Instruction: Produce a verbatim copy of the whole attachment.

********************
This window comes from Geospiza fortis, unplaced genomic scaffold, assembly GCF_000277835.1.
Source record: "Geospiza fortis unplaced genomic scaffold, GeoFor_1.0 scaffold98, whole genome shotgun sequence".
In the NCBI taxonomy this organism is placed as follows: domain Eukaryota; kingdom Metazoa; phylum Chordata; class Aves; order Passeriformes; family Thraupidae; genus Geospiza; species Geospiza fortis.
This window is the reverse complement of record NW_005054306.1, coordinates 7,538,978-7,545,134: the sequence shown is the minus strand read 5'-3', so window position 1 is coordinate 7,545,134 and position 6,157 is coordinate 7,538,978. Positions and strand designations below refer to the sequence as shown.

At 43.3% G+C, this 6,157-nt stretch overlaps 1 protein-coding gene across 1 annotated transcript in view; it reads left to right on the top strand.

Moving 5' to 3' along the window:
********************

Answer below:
This window comes from Geospiza fortis, unplaced genomic scaffold, assembly GCF_000277835.1.
Source record: "Geospiza fortis unplaced genomic scaffold, GeoFor_1.0 scaffold98, whole genome shotgun sequence".
In the NCBI taxonomy this organism is placed as follows: domain Eukaryota; kingdom Metazoa; phylum Chordata; class Aves; order Passeriformes; family Thraupidae; genus Geospiza; species Geospiza fortis.
This window is the reverse complement of record NW_005054306.1, coordinates 7,538,978-7,545,134: the sequence shown is the minus strand read 5'-3', so window position 1 is coordinate 7,545,134 and position 6,157 is coordinate 7,538,978. Positions and strand designations below refer to the sequence as shown.

At 43.3% G+C, this 6,157-nt stretch overlaps 1 protein-coding gene across 1 annotated transcript in view; it reads left to right on the top strand.

Moving 5' to 3' along the window: